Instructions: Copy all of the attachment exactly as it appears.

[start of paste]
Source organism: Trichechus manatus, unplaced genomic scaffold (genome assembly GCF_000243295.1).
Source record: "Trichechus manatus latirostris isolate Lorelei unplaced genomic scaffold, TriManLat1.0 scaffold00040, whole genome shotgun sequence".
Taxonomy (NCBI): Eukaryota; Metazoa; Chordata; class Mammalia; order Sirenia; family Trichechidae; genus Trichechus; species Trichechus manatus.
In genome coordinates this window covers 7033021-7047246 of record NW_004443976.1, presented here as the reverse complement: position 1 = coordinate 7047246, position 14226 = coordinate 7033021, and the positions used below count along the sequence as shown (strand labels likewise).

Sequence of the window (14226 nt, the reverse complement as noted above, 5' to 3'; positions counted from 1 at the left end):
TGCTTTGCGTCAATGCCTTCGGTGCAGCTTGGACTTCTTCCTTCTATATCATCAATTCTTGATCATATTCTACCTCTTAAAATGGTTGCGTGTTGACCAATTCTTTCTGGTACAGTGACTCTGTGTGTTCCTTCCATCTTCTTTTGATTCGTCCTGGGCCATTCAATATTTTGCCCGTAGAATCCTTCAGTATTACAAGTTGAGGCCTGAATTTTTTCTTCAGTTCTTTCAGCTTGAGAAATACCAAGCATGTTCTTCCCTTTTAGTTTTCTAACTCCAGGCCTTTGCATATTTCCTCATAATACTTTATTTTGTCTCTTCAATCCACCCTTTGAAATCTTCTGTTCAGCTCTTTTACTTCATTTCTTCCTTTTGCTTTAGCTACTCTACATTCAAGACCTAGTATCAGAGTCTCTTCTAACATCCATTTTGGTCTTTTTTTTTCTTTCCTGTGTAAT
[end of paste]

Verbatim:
Source organism: Trichechus manatus, unplaced genomic scaffold (genome assembly GCF_000243295.1).
Source record: "Trichechus manatus latirostris isolate Lorelei unplaced genomic scaffold, TriManLat1.0 scaffold00040, whole genome shotgun sequence".
Taxonomy (NCBI): Eukaryota; Metazoa; Chordata; class Mammalia; order Sirenia; family Trichechidae; genus Trichechus; species Trichechus manatus.
In genome coordinates this window covers 7033021-7047246 of record NW_004443976.1, presented here as the reverse complement: position 1 = coordinate 7047246, position 14226 = coordinate 7033021, and the positions used below count along the sequence as shown (strand labels likewise).

Sequence of the window (14226 nt, the reverse complement as noted above, 5' to 3'; positions counted from 1 at the left end):
TGCTTTGCGTCAATGCCTTCGGTGCAGCTTGGACTTCTTCCTTCTATATCATCAATTCTTGATCATATTCTACCTCTTAAAATGGTTGCGTGTTGACCAATTCTTTCTGGTACAGTGACTCTGTGTGTTCCTTCCATCTTCTTTTGATTCGTCCTGGGCCATTCAATATTTTGCCCGTAGAATCCTTCAGTATTACAAGTTGAGGCCTGAATTTTTTCTTCAGTTCTTTCAGCTTGAGAAATACCAAGCATGTTCTTCCCTTTTAGTTTTCTAACTCCAGGCCTTTGCATATTTCCTCATAATACTTTATTTTGTCTCTTCAATCCACCCTTTGAAATCTTCTGTTCAGCTCTTTTACTTCATTTCTTCCTTTTGCTTTAGCTACTCTACATTCAAGACCTAGTATCAGAGTCTCTTCTAACATCCATTTTGGTCTTTTTTTTTCTTTCCTGTGTAAT